Three innovative products, but only one has the official go-ahead. Why can’t the government get out of the way and let women protect themselves?
This spring, a group of four engineering students at North Carolina State University announced they had developed a fingernail polish that changes color when it comes into contact with drugs like Rohypnol (“roofies”), Xanax, and GHB, which rapists commonly put into women’s drinks. They named the company Undercover Colors, and claim to be “the first fashion company empowering women to prevent sexual assault.” The woman just dips her finger slyly into her drink as if to stir it, and if her fingernail changes color, she has just avoided getting drugged—or worse.
Besides the nail polish, an Israeli team working at Tel Aviv University has proposed a color-changing swizzle stick that would indicate if GHB, Rohypnol, or ketamine were present—it’s a variation on the theme, only this time you don’t have to stir your drink with a finger. The swizzle stick, according to the manufacturer, is “not in stock,” which is a quiet way of saying that the FDA is requiring both products to undergo FDA pre-approval. The government is concerned that chemicals from the nail polish and the swizzle stick could possibly leach into the drink.
One alternative—and the only similar product that is currently on the market—is a coaster that will change color in the presence of GHB or ketamine. The company says most people slosh their drinks a little, but even if you’re a neatnik, you can easily drip some liquid onto the coaster with a finger or a straw.
We think all three products are problematic. With the coaster, you have to spill enough of your drink on it to get a reading—something that can’t be done surreptitiously. On top of that, the pH of certain drinks interferes with the chemical reaction on the test strip, and the coaster isn’t able to test for Rohypnol—only GHB and “Special K.” And of course we don’t like the idea of potentially coming in contact with the chemicals from the other products, even though the risk appears pretty small. What is needed is a new product—perhaps a different type of swizzle stick—that not only IDs the date rape drugs without leaching but might also detect too much alcohol.
Unfortunately, because of the FDA’s stance on the issue, it’s clear that no one will try to develop this much-needed product. The agency should get out of the way so that scientists and entrepreneurs can help solve the problem of date rape and provide desperately needed protections. The coaster is better than nothing—but the FDA shouldn’t make it the only option. It’s not practical and doesn’t really do the job.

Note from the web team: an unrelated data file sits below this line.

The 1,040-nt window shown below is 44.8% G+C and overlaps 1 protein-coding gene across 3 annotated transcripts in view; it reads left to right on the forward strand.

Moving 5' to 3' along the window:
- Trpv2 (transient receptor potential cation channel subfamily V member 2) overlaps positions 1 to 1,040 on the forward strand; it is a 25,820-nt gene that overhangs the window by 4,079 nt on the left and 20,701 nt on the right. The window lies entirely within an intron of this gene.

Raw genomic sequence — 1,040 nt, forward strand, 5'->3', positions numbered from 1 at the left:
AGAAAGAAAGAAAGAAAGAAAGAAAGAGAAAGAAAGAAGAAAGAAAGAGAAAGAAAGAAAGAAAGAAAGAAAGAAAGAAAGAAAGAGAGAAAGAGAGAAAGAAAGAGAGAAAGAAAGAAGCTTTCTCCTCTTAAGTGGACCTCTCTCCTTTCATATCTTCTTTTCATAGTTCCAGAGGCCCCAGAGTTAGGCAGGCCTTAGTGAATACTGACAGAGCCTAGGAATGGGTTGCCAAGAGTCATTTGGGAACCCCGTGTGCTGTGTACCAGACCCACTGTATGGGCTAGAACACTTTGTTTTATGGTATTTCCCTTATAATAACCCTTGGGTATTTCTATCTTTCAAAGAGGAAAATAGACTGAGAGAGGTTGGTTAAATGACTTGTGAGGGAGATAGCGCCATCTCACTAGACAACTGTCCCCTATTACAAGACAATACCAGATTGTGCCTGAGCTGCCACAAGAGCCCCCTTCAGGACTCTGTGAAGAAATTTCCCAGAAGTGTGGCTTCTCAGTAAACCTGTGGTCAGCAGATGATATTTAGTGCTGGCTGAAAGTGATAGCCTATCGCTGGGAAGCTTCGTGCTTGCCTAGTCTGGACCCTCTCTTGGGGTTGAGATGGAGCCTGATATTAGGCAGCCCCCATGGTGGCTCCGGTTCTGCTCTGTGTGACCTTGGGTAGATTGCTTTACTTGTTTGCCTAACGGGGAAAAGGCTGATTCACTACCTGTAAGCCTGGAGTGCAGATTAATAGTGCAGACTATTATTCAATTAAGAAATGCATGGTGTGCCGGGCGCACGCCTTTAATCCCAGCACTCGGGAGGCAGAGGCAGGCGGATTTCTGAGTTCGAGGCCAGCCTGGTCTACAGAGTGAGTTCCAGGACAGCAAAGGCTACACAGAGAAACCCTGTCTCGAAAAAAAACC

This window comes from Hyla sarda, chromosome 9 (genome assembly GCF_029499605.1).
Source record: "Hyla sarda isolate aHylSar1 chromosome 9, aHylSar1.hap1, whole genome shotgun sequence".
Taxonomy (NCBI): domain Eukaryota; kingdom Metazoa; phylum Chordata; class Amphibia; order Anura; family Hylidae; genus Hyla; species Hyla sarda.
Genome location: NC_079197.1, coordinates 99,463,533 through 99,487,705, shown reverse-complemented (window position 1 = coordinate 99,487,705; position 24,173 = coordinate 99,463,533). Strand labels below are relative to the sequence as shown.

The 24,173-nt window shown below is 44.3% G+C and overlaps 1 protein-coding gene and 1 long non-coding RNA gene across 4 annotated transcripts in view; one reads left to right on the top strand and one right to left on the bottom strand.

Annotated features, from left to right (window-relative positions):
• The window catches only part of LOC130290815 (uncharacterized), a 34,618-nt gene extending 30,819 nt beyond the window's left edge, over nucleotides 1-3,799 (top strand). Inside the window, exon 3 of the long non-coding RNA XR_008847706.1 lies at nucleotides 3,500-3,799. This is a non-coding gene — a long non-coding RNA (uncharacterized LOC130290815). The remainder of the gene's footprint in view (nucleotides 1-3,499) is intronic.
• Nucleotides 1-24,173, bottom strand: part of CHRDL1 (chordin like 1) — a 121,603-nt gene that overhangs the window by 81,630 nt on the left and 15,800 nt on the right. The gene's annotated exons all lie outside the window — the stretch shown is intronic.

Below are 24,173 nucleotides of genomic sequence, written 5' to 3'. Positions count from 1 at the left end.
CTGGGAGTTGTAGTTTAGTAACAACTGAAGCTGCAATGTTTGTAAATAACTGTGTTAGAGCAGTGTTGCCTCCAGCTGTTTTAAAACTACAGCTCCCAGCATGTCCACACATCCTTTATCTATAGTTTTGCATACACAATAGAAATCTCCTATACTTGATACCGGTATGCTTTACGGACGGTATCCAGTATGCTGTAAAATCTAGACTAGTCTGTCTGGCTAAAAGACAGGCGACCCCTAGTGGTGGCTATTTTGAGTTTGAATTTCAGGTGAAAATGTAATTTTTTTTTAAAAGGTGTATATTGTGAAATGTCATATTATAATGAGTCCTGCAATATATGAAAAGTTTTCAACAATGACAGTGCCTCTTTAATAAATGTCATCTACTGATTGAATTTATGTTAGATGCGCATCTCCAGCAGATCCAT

This is not the first time bureaucratic FDA regulations completely lacking in common sense have slowed down innovation:
- FDA requirements to review and approve medical smartphone applications threaten to end critical innovation in that area.
- As we reported last month, requiring expensive and complicated Investigational New Drug applications just to do scientific studies on the ability of foods and supplements to help make you healthy will stifle promising new research.
- The agency’s proposed guidance on laboratory-developed tests would suppress innovative, promising, and cost-effective lab testing, such as personalized blood tests with same-day results, astounding accuracy rates, and very low cost.
- FDA’s proposed rules for compounding will threaten many compounded medications, and access to these products for in-office use are not allowed (even though this is completely contrary to the intention of Congress when the legislation was passed).
- The most recent version of the agency’s draft guidance for New Dietary Ingredients would mean that many new and innovative supplements may be taken off the market, or might never reach the marketplace in the first place.
As we have said many times, the US Food and Drug Administration is broken. It needs to be reformed from the ground up.
So which does one choose? Protection from date rape, or the possible ingestion of chemicals? The point is, women should not have to choose—and the FDA should stop putting the brakes on cutting-edge research with real-world benefits.